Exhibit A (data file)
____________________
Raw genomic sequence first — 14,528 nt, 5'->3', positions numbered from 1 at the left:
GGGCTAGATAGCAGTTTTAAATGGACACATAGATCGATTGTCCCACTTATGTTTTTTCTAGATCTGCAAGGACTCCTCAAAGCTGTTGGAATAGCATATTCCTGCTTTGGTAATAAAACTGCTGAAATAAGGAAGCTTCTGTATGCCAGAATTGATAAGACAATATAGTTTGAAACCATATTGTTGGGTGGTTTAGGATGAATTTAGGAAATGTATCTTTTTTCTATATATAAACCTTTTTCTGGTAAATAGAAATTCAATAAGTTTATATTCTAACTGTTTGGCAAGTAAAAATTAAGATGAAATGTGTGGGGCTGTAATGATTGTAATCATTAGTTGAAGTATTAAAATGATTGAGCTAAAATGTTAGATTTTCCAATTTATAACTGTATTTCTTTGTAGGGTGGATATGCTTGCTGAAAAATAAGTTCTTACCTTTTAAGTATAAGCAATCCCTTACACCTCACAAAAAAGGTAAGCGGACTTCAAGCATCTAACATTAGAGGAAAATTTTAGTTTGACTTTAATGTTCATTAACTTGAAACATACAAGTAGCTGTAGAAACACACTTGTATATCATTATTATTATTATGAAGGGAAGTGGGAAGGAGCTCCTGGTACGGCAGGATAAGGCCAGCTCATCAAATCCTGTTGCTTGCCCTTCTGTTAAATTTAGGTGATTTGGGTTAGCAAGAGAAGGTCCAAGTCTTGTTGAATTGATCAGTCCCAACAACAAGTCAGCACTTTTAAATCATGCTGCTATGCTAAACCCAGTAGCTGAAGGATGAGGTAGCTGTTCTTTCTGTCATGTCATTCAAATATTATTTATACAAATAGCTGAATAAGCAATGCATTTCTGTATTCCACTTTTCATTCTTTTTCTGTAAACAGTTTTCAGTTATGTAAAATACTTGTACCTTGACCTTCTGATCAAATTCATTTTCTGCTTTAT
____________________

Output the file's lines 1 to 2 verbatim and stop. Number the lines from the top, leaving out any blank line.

Raw genomic sequence first — 14,528 nt, 5'->3', positions numbered from 1 at the left:
GGGCTAGATAGCAGTTTTAAATGGACACATAGATCGATTGTCCCACTTATGTTTTTTCTAGATCTGCAAGGACTCCTCAAAGCTGTTGGAATAGCATATTCCTGCTTTGGTAATAAAACTGCTGAAATAAGGAAGCTTCTGTATGCCAGAATTGATAAGACAATATAGTTTGAAACCATATTGTTGGGTGGTTTAGGATGAATTTAGGAAATGTATCTTTTTTCTATATATAAACCTTTTTCTGGTAAATAGAAATTCAATAAGTTTATATTCTAACTGTTTGGCAAGTAAAAATTAAGATGAAATGTGTGGGGCTGTAATGATTGTAATCATTAGTTGAAGTATTAAAATGATTGAGCTAAAATGTTAGATTTTCCAATTTATAACTGTATTTCTTTGTAGGGTGGATATGCTTGCTGAAAAATAAGTTCTTACCTTTTAAGTATAAGCAATCCCTTACACCTCACAAAAAAGGTAAGCGGACTTCAAGCATCTAACATTAGAGGAAAATTTTAGTTTGACTTTAATGTTCATTAACTTGAAACATACAAGTAGCTGTAGAAACACACTTGTATATCATTATTATTATTATGAAGGGAAGTGGGAAGGAGCTCCTGGTACGGCAGGATAAGGCCAGCTCATCAAATCCTGTTGCTTGCCCTTCTGTTAAATTTAGGTGATTTGGGTTAGCAAGAGAAGGTCCAAGTCTTGTTGAATTGATCAGTCCCAACAACAAGTCAGCACTTTTAAATCATGCTGCTATGCTAAACCCAGTAGCTGAAGGATGAGGTAGCTGTTCTTTCTGTCATGTCATTCAAATATTATTTATACAAATAGCTGAATAAGCAATGCATTTCTGTATTCCACTTTTCATTCTTTTTCTGTAAACAGTTTTCAGTTATGTAAAATACTTGTACCTTGACCTTCTGATCAAATTCATTTTCTGCTTTAT